Over the many years that we’ve been helping high school students earn admission to the colleges of their dreams, one of our headline observations is that high school students, well, they just can’t write very well. In fact, that’s an understatement. They tend to write very poorly. This is true even of applicants with perfect or near perfect grades and test scores — even applicants with 800 reading scores and 5’s on the AP English Literature and AP English Language exams. It’s true of students at elite boarding schools in New England. It’s true of students at public schools in South Dakota.
A comment we very often hear from our students in the years after they’ve earned admission to their dream schools is that we helped improve their writing. It’s a compliment that means the world to us — more than a referral, more than students coming back to us to help them earn admission to graduate school. Through revision after revision on essay after essay, we help students improve their command of the English language. We flush the instructions of their high school English teachers out of their systems. “But my English teacher taught me never to start a sentence with ‘and’ or ‘but.'” Not anymore! Beginning a sentence with ‘and’ or ‘but’ can be quite powerful — if used effectively. “But my English teacher told me it’s good to start sentences with ‘however’ and ‘nevertheless.'” Yuck. No more. Dare to write a fragment. Dare to use a simple word instead of a big one. Write colloquially rather than write to try to impress.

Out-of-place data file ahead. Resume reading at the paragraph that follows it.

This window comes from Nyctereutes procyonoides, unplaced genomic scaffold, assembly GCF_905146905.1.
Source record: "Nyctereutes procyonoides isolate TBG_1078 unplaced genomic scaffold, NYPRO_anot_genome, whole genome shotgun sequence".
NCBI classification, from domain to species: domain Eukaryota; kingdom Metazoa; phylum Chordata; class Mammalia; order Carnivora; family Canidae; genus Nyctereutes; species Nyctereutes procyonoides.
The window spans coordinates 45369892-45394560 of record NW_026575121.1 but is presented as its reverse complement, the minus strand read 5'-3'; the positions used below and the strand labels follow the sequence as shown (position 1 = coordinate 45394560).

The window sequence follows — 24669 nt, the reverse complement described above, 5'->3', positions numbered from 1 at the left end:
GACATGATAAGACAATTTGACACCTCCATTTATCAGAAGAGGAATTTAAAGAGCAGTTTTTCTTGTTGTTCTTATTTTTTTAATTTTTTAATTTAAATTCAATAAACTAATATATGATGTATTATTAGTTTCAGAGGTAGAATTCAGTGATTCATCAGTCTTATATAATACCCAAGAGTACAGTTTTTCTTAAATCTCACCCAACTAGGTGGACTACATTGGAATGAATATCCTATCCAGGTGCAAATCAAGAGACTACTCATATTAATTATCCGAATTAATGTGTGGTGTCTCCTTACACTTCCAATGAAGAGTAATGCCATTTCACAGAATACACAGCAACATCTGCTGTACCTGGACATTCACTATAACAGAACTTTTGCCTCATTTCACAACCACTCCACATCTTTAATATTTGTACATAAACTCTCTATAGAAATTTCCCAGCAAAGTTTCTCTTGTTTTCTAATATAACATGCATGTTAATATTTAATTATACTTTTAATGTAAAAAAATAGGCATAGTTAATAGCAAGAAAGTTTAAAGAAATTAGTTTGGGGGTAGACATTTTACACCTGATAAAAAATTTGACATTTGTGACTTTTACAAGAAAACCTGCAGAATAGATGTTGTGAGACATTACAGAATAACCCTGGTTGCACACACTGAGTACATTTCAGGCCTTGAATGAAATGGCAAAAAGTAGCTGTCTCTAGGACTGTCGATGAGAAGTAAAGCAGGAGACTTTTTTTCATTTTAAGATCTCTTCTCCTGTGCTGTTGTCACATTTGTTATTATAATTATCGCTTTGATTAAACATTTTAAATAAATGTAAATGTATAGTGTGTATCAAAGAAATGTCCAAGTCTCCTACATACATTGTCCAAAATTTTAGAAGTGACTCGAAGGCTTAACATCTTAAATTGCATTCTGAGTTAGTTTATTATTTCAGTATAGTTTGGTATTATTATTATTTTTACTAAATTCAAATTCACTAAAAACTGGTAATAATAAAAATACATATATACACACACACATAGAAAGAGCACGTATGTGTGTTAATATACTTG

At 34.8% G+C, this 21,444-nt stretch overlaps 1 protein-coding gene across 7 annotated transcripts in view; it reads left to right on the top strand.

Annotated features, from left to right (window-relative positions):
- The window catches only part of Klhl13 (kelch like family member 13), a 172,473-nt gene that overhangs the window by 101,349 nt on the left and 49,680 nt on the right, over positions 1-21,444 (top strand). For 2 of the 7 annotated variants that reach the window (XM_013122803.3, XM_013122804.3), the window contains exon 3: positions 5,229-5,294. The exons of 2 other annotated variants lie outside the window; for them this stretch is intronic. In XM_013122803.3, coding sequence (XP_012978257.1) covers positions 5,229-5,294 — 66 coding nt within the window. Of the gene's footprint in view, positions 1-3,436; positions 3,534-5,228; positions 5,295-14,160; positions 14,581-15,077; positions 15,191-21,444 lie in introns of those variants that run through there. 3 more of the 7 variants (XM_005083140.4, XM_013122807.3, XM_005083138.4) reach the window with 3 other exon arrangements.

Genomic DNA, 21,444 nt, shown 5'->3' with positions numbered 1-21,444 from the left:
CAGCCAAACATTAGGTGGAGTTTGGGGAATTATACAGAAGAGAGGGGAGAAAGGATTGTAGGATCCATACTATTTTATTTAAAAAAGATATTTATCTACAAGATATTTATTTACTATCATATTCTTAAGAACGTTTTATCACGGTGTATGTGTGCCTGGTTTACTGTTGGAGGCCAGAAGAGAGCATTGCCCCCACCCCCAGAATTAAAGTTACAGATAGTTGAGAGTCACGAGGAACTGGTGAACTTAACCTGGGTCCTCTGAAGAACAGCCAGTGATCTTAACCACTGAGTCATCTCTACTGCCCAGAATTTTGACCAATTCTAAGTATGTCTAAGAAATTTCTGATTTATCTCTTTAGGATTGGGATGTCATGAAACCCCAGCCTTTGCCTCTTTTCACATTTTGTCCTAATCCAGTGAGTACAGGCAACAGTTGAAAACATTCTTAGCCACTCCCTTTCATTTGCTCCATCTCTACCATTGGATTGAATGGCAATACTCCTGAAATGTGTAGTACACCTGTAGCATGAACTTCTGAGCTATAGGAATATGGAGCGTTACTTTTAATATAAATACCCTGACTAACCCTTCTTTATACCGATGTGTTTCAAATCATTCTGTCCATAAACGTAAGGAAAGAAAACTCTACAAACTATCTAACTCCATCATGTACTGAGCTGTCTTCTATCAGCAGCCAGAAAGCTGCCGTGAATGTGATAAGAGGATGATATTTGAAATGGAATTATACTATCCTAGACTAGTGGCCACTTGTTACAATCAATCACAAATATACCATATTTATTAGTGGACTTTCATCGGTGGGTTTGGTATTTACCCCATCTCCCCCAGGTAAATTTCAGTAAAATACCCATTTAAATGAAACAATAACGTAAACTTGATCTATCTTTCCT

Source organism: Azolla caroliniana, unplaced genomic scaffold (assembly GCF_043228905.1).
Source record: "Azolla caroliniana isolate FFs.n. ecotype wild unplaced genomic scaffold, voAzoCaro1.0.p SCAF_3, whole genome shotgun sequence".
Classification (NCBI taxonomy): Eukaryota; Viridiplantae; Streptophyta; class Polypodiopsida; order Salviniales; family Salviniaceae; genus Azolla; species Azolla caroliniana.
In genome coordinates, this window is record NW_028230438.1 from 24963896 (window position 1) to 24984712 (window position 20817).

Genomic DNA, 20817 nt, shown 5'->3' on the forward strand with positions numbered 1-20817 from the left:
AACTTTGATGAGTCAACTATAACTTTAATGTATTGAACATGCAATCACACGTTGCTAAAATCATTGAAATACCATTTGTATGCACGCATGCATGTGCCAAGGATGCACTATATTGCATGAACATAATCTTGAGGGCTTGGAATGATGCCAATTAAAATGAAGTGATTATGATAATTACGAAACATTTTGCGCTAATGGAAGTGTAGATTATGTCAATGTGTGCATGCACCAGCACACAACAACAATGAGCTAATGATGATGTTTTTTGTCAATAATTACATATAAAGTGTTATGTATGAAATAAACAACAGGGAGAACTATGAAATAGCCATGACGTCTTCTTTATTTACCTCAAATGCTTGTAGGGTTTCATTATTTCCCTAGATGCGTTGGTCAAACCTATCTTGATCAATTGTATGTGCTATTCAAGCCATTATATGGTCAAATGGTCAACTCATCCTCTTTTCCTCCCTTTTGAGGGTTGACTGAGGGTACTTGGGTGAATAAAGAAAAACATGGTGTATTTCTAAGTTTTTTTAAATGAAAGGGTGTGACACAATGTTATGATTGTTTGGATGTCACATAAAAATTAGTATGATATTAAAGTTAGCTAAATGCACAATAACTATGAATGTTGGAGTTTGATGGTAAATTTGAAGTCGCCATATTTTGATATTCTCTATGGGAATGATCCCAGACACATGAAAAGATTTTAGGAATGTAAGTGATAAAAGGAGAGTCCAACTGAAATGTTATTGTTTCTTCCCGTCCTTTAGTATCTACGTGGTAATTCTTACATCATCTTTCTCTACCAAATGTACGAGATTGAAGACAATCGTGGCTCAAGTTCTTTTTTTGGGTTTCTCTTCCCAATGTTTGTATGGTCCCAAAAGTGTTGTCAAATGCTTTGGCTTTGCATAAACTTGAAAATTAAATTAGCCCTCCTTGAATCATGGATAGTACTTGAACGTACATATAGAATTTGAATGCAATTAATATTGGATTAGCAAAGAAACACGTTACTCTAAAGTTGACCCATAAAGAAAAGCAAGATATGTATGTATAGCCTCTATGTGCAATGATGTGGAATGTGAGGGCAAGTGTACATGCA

Our students at Ivy Coach, through our process, end up becoming great storytellers. They become masters in the art of the narrative. It is our mission to help them create such powerful and compelling narratives that we effectively dare admissions officers not to offer them admission. Dare to pass, as we call it. And for those folks shopping private college counselors (we very openly don’t want shoppers — Ivy Coach is not for you!), consider reading the quality of writing on the websites of private college counseling firms. It’s often quite telling.
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